Next up is the diesel CLA 220d with an official figure of 132g/km (29% BIK bracket), while both entry-level petrol cars – the CLA 180 and CLA 200 – are close behind at 138g/km (30%). The CLA 250e sits at 154g/km (33%).

The AMG cars are some way further back; the CLA 35 emits 177g/km, the CLA 45S 200g/km and the CLA 45S Plus 202g/km. All are in the top 37% BIK bracket.


In the decades-old battle between the big three German premium brands, Audi has always had the edge on Mercedes-Benz and BMW when it comes to interior quality. But Mercedes may have just taken top spot for this size of car, as it’s produced a beautiful environment for CLA passengers to sit in, with great-feeling materials that are all solidly screwed together.

 The design is the same as the A Class, but that’s no bad thing, as it’s modern, sharp and dominated by a wide infotainment screen that merges into a digital display behind the steering wheel. There’s plenty of adjustment in the driver’s seats, which get progressively more comfortable and adjustable as you rise through the trim levels. AMG models get sports seats that offer more lateral support through the corners. They also get a different steering wheel and some flashy graphics on the screens.

The CLA’s party piece is its big widescreen infotainment system, which looks like someone elongated an iPad and stuck it on the dashboard. It’s attached to a digital display in place of regular dials. You can control the various systems on the touchscreen, via a touch pad between the front seats or through buttons and touch-sensitive pads on the steering wheel. You’ll need to take your time and figure out everything that the system can do, but once you’ve got the hang of it it’s straightforward to use.

The ‘Hey Mercedes’ voice system is good too. Sure, it’s not at the level of something like Siri, Alexa or Google Assistant, but in a world of disappointing in-car voice control features, this is one of the best and will let you switch between screens or change settings without fiddling through menus.

Upgrade from AMG Line to AMG Line Premium, and your infotainment system will get a clever augmented reality feature on the navigation. This overlays directions on a live video feed of the road ahead, to make it clearer where you need to go. The jury’s out on how effective it is, but it’s certainly a great party piece.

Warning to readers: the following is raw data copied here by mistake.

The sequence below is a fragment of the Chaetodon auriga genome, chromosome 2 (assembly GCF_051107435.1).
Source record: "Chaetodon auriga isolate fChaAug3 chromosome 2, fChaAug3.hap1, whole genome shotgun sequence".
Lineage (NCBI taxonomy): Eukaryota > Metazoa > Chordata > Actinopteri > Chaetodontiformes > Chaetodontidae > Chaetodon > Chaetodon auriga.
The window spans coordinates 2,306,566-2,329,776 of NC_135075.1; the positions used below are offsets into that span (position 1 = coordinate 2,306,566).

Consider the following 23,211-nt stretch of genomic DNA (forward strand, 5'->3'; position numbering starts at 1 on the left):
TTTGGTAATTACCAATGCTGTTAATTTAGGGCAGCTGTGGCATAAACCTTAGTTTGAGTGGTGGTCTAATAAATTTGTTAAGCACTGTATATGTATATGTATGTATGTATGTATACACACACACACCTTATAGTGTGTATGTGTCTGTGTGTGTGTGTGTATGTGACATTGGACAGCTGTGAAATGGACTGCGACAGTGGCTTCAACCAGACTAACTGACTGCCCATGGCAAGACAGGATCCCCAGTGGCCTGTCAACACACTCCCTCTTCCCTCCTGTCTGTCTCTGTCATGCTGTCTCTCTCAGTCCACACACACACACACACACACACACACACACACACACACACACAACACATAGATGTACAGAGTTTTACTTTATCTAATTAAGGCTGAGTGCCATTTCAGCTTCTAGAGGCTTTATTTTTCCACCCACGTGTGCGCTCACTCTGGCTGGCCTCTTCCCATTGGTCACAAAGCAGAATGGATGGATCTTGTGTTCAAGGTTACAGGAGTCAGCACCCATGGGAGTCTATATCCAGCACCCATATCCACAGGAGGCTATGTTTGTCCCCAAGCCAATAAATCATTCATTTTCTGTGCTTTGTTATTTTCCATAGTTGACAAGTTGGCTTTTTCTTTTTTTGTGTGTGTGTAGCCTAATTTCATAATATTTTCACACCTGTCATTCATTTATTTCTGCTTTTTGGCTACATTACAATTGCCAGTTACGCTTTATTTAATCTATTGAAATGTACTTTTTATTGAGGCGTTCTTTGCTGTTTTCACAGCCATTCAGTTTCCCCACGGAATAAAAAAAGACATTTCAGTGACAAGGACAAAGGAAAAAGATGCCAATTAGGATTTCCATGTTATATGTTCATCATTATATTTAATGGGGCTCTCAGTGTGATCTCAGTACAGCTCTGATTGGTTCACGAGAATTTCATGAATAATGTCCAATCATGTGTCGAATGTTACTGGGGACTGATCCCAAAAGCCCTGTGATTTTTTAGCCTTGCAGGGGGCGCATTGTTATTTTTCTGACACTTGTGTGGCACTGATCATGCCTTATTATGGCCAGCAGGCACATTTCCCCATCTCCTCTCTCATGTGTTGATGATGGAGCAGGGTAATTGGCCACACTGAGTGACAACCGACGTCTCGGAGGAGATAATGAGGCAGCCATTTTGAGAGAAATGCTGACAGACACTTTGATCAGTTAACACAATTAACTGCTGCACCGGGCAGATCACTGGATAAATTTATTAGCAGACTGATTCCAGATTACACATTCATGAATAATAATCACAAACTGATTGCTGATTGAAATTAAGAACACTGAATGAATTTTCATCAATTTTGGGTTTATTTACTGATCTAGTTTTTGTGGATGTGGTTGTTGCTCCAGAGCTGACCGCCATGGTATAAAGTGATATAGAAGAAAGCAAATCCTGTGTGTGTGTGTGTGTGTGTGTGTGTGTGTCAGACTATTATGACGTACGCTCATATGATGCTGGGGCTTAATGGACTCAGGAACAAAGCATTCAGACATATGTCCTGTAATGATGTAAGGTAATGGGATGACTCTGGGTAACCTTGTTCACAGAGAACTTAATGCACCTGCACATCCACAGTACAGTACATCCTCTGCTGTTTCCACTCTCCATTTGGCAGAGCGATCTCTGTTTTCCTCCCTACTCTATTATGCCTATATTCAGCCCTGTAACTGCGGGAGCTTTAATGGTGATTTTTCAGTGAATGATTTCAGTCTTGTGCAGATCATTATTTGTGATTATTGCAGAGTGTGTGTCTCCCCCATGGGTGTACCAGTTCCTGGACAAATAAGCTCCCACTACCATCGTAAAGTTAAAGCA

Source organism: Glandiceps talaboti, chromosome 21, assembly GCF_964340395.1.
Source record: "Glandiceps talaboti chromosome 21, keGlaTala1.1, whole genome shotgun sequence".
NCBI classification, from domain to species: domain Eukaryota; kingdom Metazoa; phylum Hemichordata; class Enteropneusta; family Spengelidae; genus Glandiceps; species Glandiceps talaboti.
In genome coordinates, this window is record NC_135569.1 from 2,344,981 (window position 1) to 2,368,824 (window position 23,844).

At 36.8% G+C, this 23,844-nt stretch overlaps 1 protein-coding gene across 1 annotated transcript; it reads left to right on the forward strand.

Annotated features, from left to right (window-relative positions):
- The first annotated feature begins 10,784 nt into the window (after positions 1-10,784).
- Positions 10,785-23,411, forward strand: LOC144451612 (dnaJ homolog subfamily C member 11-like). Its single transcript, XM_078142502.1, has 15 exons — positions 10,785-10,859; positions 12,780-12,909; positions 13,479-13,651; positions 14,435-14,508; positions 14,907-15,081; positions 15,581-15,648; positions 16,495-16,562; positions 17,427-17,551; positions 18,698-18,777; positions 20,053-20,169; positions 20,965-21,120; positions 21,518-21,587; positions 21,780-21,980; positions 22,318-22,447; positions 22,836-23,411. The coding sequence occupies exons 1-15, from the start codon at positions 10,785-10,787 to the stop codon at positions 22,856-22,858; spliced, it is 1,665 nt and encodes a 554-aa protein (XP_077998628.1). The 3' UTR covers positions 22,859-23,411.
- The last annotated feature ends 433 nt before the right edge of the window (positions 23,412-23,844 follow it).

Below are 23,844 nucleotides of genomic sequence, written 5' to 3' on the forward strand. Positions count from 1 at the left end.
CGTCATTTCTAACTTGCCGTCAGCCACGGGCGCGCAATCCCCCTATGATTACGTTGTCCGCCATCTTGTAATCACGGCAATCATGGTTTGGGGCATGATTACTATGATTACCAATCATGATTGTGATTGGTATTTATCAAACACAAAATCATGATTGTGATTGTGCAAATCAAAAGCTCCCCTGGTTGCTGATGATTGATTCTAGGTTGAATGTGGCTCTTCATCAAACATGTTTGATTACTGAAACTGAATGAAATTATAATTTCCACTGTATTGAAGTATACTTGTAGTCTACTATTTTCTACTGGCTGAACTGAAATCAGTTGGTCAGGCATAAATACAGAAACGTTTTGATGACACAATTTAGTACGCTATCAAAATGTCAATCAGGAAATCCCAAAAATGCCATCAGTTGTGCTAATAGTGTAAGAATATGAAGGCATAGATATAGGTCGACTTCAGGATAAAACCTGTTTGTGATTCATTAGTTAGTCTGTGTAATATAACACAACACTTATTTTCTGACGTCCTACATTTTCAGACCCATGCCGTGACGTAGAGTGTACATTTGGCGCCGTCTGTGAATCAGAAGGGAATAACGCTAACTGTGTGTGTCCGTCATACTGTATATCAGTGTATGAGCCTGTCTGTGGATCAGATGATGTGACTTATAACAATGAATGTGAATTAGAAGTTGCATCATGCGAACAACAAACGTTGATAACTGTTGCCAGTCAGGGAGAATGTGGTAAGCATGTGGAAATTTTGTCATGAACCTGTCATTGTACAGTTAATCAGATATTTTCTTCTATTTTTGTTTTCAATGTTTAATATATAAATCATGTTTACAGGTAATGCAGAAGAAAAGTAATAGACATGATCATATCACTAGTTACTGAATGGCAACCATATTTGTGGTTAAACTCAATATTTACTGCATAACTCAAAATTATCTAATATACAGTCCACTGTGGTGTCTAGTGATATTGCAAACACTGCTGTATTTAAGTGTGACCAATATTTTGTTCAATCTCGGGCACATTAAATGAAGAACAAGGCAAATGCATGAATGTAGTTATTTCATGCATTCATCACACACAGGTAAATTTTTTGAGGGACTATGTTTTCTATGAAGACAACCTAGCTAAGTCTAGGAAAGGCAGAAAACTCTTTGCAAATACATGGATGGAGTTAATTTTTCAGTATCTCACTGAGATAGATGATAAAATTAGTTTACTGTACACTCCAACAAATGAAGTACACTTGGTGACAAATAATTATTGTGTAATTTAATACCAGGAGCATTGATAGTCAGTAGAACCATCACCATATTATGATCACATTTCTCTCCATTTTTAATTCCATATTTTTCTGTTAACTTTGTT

There’s tech to be found under the bonnet too, particularly on the AMG models. Dynamic Select lets you set the car up in different driving modes at the press of a button. When in Sport, the steering and throttle settings change to make everything sharper. On the CLA 45S, AMG Ride Control adjusts the stiffness of the dampers depending on how you want to drive; stiffer for sportier, or more relaxed for general cruising. 

Practicality & Boot Space

You’ll need to bear in mind that the CLA has deliberately compromised its practicality in order to maximise its style, so if you need the most space possible in your small four-door Mercedes, maybe check out the A-Class Saloon instead, or the CLA Shooting Brake.

But that said, there’s still a reasonable amount of room inside the CLA. You should just be able to squeeze three adults in the back seat, but two would be much more comfortable, and taller passengers may wish they had more headroom. Up front, there are plenty of storage spaces for your odds and ends, and good-sized door pockets too.

At 460 litres the boot is a very decent size, although the aperture at the boot lid isn’t the widest. if you’ve got an eye on the CLA 250e hybrid, that has a smaller 390-litre space, due to the electric components it carries. All models have rear seats that fold in a 40/20/40 split, which means you have plenty of different set ups available to carry larger items.